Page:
In September, I posted about the great new Office 365 Hybrid Configuration Wizard and while there is no question that the HCW is a great help when configuring hybrid deployments, there are a few other important considerations to take into account when deploying Exchange Hybrid. I’ve helped many organizations deploy hybrid configurations and move mailboxes to the cloud over the last few years and often to come across the same questions and misconceptions, so I thought I’d address some of these in a blog post.
“Help!, I need to implement a hybrid server!”
That is not necessarily true, Exchange Hybrid is a configuration state and should not be thought of as a server role. A Hybrid deployment uses existing Exchange workloads like Autodiscover and Exchange Web Services (EWS) so if you already have Exchange 2010/2013/2016 deployed according to best practices then chances are you already have everything you need to configure Exchange Hybrid. Sure, there is some additional functionality available if you use the most recent version of Exchange, but do you need that functionality? I’ve seen so many environments that have correctly sized and load balanced Exchange servers and then have a tiny virtual machine deployed as a “hybrid server”. This type of configuration creates a single point of failure and inevitably becomes a migration bottleneck.
If you are looking to migrate from a legacy version of Exchange then you will need to implement additional servers in order to deploy Hybrid. For Exchange 2003 your only option for going hybrid is to deploy a correctly sized Exchange 2010 deployment. For those on Exchange 2007 it is recommended that Exchange 2013 is used instead.
“Can I virtualize my servers for Hybrid?” or “How do I size my servers for Hybrid?”
If you are in a position where you are looking to upgrade your Exchange Organization prior to a migration to Exchange Online or you need to implement new Exchange servers because you are on a legacy version, you can definitely make use of virtualization. Virtualization in the Exchange world has long been a hot topic and isn’t really something that I’ll get into in this post. In my experience, incorrectly configured or undersized virtual Exchange servers are by far the most common issue I’ve come across in the field so it is often simpler to use physical hardware which is also the recommended practice.
To illustrate this, here is an example of some actual performance data I gathered when working with a customer. This particular customer was migrating from Exchange 2007 and had implemented virtual Exchange 2013 servers. Everything worked great until they attempted to migrate several mailboxes at the same time and they noticed that it was taking a considerable amount of time for small mailboxes to migrate. After confirming that the issue wasn’t bandwidth related we decided to take a closer look at the new virtual servers. These servers sized with 4 CPU cores and 32 GB of RAM but didn’t appear to be performing correctly. Our initial performance tests indicated that the servers seemed to be CPU constrained and after a lot of testing and much discussion with their virtualization team we found that simply changing the configuration from 2 sockets with 2 cores each (4 cores total) to 1 socket with 4 cores (still 4 cores) greatly improved the performance. The same 100 mailboxes were used in both tests:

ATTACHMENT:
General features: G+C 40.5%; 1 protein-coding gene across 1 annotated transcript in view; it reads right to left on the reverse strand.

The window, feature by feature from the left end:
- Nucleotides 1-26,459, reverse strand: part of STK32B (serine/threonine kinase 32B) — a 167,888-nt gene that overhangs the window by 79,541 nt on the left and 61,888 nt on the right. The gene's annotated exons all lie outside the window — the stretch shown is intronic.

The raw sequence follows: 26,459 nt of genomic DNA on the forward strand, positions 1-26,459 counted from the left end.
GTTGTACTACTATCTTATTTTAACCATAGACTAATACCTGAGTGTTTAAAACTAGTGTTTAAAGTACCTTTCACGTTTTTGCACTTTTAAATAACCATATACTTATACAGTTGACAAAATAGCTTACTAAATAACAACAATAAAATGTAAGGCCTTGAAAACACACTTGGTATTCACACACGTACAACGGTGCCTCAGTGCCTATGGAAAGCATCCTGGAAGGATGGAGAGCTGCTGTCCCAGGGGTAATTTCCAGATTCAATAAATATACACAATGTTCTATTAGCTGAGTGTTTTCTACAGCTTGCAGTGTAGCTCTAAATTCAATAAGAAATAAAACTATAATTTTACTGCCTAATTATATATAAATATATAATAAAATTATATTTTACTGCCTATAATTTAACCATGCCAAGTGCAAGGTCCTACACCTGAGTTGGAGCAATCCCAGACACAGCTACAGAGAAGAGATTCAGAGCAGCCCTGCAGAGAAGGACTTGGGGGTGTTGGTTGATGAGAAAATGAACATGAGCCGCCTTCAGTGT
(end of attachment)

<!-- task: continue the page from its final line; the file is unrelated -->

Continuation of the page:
If you are planning to virtualize, make sure you follow Microsoft’s best practices for virtualizing Exchange and always use the Exchange Server Role Requirements Calculator to correctly size your deployments.
“The cloud is awesome, I plan to remove all my on-premises Exchange servers!”
There is no denying that moving to the cloud makes sense for a lot of organizations and in many instances there is a desire to remove all on-premises workloads. I always advise my customers to be very careful when it comes to decommissioning their entire Exchange Organization. When using directory synchronization with your Office 365 tenant, your users are synchronized from your on-premises Active Directory and therefore most of the attributes associated with these users cannot be managed in Office 365 or Exchange Online and must be managed on-premises. Completely removing your on-premises Exchange Organization makes managing mailbox attributes more difficult so I would definitely recommend retaining at least one Exchange server for user object management. You don’t need to retain all your Exchange servers though, so I many environments there will still be a significant reduction in servers.
Retaining an on-premises Exchange server could also be really useful in SMTP relay scenarios where you have on-premises applications and devices that need to send email.
Microsoft also has a lot in great resources available to help answer your Hybrid questions, here are a few: